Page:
This is a magic card illustration for the set called Journey into Nyx. It is a setting much like the ancient Greece. I was asked to paint a card showing 2 sphinxes with tiny riders on the back charging down from the sky. When doing 2 figures on an image that is going to be as small as a magic card I always try to focus on one character and make the other less significant. It helps to create a clearer image. So I sketched a couple of lion bodies with wings in different dynamic poses. I was very positive with my first attempt; nr 1 and even added some colors before I was about to send it off for review. But then it struck me that almost all of the interest and the focal point would be very close to the bottom edge and suddenly it felt too squashed for me. ( yet again a victim off gut feeling ) So I tried to slightly different versions with the main focus more to the center. I did a huge mistake and sent the three of them off for approval.
When I got back to the studio the day after and looked at the sketches on my table, a cold feeling of mediocre crept into my stomach and I checked the mail to see if I had already gotten an approval for any of the three. Fortunately not. This is possibly the only advantage about living in a time-zone 9 hours ahead of you art director. i had the whole day to sketch a new and better image before he got up. So I went back in and created a composition with the facial area to the top middle ( as I like best ) and with the wings out and filling the entire surface. I got an extreme foreshortening in on his left wing and used the wings to further frame the figure by almost circling him in. As soon as I got the effect in, like he was diving into us with the sun in his back, I knew I had something right. I wrote an email to my art director Jeremy Jarvis and asked him if he could ignore my email from yesterday and accept this new image as my submission instead. I gotta go with the new one, and started clapping my hands.
When the sketch is so loose and unrefined as it is, you cannot help to see all kinds of things in there in you mind, that is not necessarily put down in line in the initial sketch. you mind fills out the missing part and create an incredible painting, and sometimes getting that gridy sketch refined and made right is causing you more problems than needed. This is one of those times. For some reason, I couldn’t get the hunched shoulders to look cool. The paw in foreshortening and everything just kept looking awkward and when I added the beard to the head it became too big and made the figure look cartoonie in proportions. I am sure all of these thoughts are mostly feelings of insecurity and the probably have little or even nothing to do with the actual sketch, but relying on my feelings to guide me into “Right” I am left stumbling in the dark until I see the light. After a whole day of frustration abandoned the hunched pose and tried a more erect body, sacrificing much of the aggression and foreshortening for regal and dignified. The pose works well for a better facial portrait.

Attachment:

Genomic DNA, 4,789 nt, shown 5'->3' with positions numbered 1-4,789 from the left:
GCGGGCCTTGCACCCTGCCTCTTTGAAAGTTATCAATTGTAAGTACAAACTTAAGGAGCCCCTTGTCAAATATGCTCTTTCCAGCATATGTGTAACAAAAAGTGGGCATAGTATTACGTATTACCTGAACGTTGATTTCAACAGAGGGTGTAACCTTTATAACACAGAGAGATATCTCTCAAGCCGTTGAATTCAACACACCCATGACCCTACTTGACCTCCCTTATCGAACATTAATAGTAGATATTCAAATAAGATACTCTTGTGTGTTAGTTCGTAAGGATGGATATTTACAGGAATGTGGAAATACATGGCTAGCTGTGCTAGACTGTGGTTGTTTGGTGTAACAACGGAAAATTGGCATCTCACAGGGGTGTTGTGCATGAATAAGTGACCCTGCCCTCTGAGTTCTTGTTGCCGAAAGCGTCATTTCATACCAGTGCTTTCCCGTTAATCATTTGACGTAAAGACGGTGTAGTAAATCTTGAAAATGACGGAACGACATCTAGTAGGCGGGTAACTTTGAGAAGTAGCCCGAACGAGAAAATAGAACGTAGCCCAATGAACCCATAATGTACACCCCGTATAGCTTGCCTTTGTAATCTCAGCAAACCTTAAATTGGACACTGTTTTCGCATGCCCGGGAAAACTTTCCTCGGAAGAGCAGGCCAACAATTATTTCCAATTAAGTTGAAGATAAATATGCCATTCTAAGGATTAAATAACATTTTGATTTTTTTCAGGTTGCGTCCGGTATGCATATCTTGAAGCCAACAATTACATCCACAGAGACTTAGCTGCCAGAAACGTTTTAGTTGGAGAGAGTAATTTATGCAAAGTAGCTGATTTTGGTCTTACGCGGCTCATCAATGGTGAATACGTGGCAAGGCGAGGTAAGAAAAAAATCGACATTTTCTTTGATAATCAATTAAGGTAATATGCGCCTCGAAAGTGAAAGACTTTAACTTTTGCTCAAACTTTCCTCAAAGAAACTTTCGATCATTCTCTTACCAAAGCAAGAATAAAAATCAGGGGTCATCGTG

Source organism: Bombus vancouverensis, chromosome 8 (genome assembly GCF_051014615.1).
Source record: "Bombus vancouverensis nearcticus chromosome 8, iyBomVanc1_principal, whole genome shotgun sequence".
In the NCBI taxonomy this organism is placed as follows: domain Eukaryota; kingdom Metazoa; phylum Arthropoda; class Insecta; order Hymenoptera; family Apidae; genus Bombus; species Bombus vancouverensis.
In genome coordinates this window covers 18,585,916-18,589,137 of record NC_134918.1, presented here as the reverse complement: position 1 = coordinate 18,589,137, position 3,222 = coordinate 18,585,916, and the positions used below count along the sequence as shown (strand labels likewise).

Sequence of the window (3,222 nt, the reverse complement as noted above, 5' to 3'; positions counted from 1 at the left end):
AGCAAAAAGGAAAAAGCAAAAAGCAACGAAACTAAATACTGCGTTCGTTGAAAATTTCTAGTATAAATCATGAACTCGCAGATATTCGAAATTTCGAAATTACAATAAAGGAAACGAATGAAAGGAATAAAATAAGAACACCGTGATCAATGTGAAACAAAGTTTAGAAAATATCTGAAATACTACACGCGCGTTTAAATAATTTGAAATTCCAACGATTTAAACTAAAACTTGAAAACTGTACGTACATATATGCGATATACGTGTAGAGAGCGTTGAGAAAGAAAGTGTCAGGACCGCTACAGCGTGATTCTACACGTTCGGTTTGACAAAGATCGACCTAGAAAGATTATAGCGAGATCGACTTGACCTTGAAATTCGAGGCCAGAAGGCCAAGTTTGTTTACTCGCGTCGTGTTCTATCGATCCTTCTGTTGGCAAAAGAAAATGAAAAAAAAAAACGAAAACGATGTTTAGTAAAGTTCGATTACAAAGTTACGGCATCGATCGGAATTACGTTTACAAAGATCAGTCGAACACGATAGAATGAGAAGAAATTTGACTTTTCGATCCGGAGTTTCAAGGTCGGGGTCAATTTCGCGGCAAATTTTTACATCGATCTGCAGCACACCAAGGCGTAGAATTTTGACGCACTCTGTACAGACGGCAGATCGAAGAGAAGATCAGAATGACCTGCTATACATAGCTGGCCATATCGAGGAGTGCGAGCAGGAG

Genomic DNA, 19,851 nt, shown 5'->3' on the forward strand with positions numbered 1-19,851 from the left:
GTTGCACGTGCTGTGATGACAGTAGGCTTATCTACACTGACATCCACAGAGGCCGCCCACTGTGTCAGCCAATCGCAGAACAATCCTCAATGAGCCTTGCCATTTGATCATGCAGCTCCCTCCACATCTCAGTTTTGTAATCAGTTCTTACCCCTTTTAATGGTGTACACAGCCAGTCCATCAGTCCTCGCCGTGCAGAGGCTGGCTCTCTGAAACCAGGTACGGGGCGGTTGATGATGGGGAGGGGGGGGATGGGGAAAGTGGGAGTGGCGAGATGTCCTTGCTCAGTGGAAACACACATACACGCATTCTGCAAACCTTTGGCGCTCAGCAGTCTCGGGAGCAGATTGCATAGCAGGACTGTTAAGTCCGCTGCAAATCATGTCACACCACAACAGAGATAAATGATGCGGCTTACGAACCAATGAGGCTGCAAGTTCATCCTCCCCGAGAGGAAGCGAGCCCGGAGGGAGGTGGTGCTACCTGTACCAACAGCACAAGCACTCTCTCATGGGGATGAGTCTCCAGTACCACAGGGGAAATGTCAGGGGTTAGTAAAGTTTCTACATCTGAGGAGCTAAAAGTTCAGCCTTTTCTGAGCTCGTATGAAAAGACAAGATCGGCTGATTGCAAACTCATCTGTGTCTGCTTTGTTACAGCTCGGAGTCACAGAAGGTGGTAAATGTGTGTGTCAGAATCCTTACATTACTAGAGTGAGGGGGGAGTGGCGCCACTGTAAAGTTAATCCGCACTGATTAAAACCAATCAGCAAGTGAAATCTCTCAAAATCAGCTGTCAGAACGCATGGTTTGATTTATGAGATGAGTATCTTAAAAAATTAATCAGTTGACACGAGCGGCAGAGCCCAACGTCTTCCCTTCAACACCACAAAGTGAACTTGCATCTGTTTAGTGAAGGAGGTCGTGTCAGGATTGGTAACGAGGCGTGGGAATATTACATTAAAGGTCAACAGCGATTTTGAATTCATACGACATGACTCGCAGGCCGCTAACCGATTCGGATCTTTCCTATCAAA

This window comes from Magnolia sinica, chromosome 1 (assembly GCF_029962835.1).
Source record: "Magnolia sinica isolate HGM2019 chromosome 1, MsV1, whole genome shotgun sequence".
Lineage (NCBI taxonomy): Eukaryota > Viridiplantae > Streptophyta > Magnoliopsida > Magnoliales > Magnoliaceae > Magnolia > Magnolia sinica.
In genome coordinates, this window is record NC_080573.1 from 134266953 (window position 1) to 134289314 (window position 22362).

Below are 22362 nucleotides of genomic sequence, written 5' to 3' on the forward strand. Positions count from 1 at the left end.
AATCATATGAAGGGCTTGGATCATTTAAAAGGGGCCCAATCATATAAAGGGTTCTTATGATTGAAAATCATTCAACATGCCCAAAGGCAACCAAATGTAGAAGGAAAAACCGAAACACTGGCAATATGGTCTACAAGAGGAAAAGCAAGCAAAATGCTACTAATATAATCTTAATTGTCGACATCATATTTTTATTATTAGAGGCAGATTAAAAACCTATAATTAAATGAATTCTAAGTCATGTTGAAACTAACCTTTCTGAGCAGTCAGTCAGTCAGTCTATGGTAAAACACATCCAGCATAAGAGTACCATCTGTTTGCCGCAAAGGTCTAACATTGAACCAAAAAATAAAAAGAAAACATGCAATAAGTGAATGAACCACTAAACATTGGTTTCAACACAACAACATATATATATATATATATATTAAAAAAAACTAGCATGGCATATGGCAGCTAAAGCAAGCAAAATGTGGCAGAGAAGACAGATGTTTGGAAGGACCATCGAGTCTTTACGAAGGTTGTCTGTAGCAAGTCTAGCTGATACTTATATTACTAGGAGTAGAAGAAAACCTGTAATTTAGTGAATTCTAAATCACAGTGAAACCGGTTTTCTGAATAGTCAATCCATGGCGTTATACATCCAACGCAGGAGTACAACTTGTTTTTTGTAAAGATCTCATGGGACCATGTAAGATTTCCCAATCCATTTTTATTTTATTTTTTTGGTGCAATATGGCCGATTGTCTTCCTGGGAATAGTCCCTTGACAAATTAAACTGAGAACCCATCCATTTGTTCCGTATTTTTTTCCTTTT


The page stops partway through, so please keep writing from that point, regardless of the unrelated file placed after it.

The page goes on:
I transferred the figures to a watercolor board and inked the whole drawing with waterproof filt pen, added greytones in black acrylic washes and took a print for color rough.
Since the scene was supposed to be a clear and sunny daylight-scene, I used the raw umber underpaint for the color of the clouds, by only washing a thin layer over the whole image. Then I went in with a slightly more opaque turquoise blue and cut the cloud-shapes out simply by painting sky color around them. This way the warm underpaint shines through random places and adds noise and texture.
After I finished the background I base colored the main figure in a dark burnt Sienna. If you zoom in and look around teh figure you can see all the areas, like the bottom part of the horn, or most of the wings, where the base wash is still visible.
When you compare the rough and the final the Orange cloth blowing in the wind, stands out as the most prominent change. The rough was very simple in how many colors I chose. It had only Warm Brown and Turquoise Blue. When painting I noticed that the image needed a strong extra color to add punch, but most important to avoid having the image look like it was a monochromatic light allowing the figures only to be shaped by a warm light source and a cold shadow color. The orange makes you read everything as local color and light instead of only light, and I kept the simplicity I liked.
Jesper Ejsing was born in Denmark in1973. He first discovered fantasy through the works of Tolkien and got introduced to D&D on Christmas Day, 1986. Skipping through the pages of the rulebooks, he set a goal for the rest of his life: He would become a fantasy artist. He would make a living illustrating things that live only in imagination... one way or the other.He studied Danish literature and Art History before quitting University for a freelance artist life. The early years as a fulltime illustrator meant drawing anything for money. Soon he weeded out the assignments that weren't historical, and after a while all he did was fantasy art.When he finally got his first assignment for Dungeons and Dragons it was 20 years since that Christmas when the goal was set. He struck out on a journey, stubbornly, and at times ignorant to the realities of life, and 2 decades of traveling has finally brought him home.Jesper Ejsing still lives in Copenhagen Denmark, with his 2 sons and wife, Lea. Along with paintings, he has written numerous books. "Jarvis – the Sorcerer's Apprentice" is the only one translated into English.